At home, we normally default to whatever antivirus program was installed on our computers at purchase. For many, that program is Microsoft Security Essentials. Others rely on Norton or McAfee to protect personal data, but are any of these really enough for enterprise grade security?
For those working with a team of people, the answer depends widely on your needs. Before you go shopping for an antivirus program, make sure that you understand what you’re buying into. Your antivirus should do more than keep your PC free from infection, it should provide a total security solution.
The first step in choosing an Antivirus program is to read some reviews. Places like CNet and PC Magazine are useful resources to get an overview of consumer and enterprise software. These sources also draw their information from repeated testing in environments that are difficult for you to replicate. This extreme testing exposes security flaws and helps detail where a product might fall short. It’s important to analyze all of the potential flaws in your network security.
AV-Test is an impartial testing group frequently cited by software reviewers. The company provides independent testing data meant to help consumer and enterprise make the choices they need for internet security. You can download detailed PDF reports, or opt for the more truncated scoring system and click on something for more detail. The organization tests usability, infection detection and removal. The result is an overall picture of network security.
Free downloads with a 30 day trial give you the chance to test a product. Before you purchase the product, you should be sure that it doesn’t hinder your computer’s resources on a daily basis. Also evaluate ease of use, and make note of whether the features you were searching for actually work as intended. A good example is computer startup time: good antivirus software will optimize your computer to clean it and make it run efficiently. If your computer gets slower after downloads, you immediately know the software won’t work for you.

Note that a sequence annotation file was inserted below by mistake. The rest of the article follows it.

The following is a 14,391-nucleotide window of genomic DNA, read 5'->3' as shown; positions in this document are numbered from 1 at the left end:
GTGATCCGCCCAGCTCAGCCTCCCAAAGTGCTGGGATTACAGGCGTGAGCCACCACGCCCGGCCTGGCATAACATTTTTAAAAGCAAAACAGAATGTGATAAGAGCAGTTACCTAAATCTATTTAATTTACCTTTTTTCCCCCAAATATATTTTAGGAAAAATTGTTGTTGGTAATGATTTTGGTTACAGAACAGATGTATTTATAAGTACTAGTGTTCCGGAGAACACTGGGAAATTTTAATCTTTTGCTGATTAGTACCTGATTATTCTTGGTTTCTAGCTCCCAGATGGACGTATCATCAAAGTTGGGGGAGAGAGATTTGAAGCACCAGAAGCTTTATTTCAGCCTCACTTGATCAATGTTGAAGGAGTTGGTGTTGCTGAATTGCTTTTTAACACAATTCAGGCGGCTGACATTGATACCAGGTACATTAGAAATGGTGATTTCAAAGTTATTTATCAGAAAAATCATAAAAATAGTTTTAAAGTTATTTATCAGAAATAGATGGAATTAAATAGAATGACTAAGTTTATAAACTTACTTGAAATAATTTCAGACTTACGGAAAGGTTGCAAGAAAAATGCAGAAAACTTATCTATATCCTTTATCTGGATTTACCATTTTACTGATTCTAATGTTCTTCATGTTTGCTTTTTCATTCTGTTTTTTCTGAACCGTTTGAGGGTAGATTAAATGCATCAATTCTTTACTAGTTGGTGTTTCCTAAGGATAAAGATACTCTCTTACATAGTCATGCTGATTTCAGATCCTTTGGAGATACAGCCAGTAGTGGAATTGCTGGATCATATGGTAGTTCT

Many apps also have a basic feature set for free.
Web Assess Habits
Your online security needs depends largely on the browsing habits of you and your staff. Light web users that are strict about usage will need a program that monitors traffic and assists in firewall setup. Heavier web users may require protection from downloads and malicious links.
Not all antivirus programs are designed to do the same things. Most provide the basic features of a scan, but some go further. You can find protection for email, intelligent analysis and computer optimization features depending on the software you want to use. Be wary of programs that attempt too much, but a program that does two or three things (like detection, removal and download analysis) might be worth the investment.
There are many sources that say you should not use competing antivirus products, and that is true if your intention is adding layers of security to your computer. You should not trust that one program will catch what the others will not. The reason you want multiple programs protecting you is related to databases. Antivirus programs tend to use semantics to read a virus, checking the database for definitions and assessing those definitions against the files you maintain. Sometimes you’re sure an infection is on your computer, but your software refuses to find it. In these situations, multiple layers of protection can help safely remove the problem.
There are also programs that specialize in a particular operation, like spyware or registry cleaning. These programs can complement an antivirus program if used correctly.
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